These rates will change based on actual ratings, and significant underachievers often cause their networks to pay "make-goods," so these shouldn't be taken as measures of success or failure. They're just measures of what was expected to succeed or fail, which I think is a cool thing to be able to see.
|X Factor Wed||6.7||4.0||-40%|
|X Factor Thu||5.9||4.0||-32%|
|Person of Interest||3.6||2.8||-23%|
|2 Broke Girls||3.5||5.0||+44%|
|Once Upon a Time||2.8||3.9||+40%|
|How to Be a Gentleman||2.7||2.0||-26%|
|Last Man Standing||2.4||3.4||+41%|
|Up All Night||1.7||2.5||+43%|
|The Playboy Club||1.5||1.4||-12%|
|A Gifted Man||1.3||1.2||-7%|
|Hart of Dixie||1.0||0.7||-29%|
|The Secret Circle||1.0||1.0||-1%|
The actual ratings (the A18-49 column) are through October 23, so this isn't exactly a full season here, and most ratings only decline going forward. That means if you're already significantly below expectations, that's not a good thing.
It's too early to say definitively on Once Upon a Time, though I will note that the advertisers were relatively optimistic about the show; only Person of Interest and Terra Nova (both likely disappointments) got more ad bucks among dramas.
Other than Once Upon a Time (just one data point included), what's the common thread among the shows the advertisers significantly underestimated? Yes, you've probably heard this before: comedy. Most of these shows are doing way better than expected, like 2 Broke Girls (+44%), Up All Night (+43%), Last Man Standing (+41%), and Suburgatory (+21%). Now, some of those are still inflated by premiere ratings, but most have settled at levels above their projections. By far the biggest of the overachievers is New Girl, which comparatively the advertisers saw as a relatively middle of the road show that would basically be another Raising Hope-level program. It's clearly exceeded that (or at least it did back when Fox was airing it). And a couple of those programs wound up significantly better than their new lead-outs (Man Up! and Free Agents) even though the advertisers didn't think those shows would have any meaningful ratings difference.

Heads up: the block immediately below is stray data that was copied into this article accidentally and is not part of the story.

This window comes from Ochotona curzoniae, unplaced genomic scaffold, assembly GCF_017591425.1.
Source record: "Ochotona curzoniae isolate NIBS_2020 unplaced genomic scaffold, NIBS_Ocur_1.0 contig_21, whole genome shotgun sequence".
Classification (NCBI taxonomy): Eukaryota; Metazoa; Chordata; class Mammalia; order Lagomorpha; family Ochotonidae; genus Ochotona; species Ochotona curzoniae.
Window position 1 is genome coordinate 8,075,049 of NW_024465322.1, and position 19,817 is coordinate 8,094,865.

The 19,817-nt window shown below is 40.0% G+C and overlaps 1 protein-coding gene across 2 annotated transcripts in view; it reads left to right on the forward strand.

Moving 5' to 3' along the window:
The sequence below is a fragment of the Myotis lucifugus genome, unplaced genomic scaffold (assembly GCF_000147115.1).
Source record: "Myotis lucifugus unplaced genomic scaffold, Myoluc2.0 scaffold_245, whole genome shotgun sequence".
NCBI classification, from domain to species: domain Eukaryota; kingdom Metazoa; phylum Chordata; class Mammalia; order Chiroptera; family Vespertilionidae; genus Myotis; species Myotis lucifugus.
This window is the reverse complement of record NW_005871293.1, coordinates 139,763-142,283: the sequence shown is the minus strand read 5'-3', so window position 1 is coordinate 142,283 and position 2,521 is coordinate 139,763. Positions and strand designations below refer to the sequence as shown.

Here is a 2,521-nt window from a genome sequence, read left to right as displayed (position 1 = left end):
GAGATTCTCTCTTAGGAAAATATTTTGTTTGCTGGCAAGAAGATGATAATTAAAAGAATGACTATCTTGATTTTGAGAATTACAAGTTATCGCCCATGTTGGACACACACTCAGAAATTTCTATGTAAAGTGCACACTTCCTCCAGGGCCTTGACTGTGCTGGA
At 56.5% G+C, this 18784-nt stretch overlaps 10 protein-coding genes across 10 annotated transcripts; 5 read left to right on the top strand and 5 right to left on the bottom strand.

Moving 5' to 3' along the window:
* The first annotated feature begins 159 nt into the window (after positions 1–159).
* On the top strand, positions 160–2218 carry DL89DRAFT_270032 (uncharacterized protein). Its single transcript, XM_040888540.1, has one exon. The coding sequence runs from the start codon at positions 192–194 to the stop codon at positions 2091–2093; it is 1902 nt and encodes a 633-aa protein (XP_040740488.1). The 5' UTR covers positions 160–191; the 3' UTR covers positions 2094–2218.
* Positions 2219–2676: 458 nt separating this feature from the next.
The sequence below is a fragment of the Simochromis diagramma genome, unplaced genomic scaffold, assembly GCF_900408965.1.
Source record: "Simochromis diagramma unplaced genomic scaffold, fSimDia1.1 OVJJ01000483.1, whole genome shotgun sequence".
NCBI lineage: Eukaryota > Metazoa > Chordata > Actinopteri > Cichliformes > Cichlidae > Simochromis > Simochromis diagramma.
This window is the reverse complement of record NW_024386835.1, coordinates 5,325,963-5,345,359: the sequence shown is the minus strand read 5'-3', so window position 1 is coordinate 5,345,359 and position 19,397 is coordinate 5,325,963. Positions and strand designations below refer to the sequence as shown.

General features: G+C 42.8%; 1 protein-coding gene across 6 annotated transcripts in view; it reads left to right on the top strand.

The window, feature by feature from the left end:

Revenge is the only drama with any kind of sample size that's still significantly ahead of where advertisers expected. But hey, give them credit for not buying into the Charlie's Angels hype one single bit. They were pretty much right on in pegging Angels and The Playboy Club as big flops.
The underachievers vastly outnumber the overachievers (which, again, maybe means those spec numbers should be adjusted down a bit). However, there certainly aren't the massive underachievers that we had last year, when the big three megaflops Lone Star, The Whole Truth and My Generation all struggled to even get half of what I projected the advertisers expected. (In Lone Star's case, more like a third!) TV's most public disappointment this fall has been The X Factor, and it's indeed also been the biggest ad rates disappointment. These numbers are expecting the show to be about two-thirds as strong as American Idol, but the reality is X has only been about a half-Idol, and quite possibly even less by season's end.
Several new dramas have been reported as disappointments in the media and have also disappointed based on these numbers; the best examples are Person of Interest (the most expensive drama is already 23% below its speculated demo), Prime Suspect (-21%), Pan Am (-18%) and Terra Nova (-16%).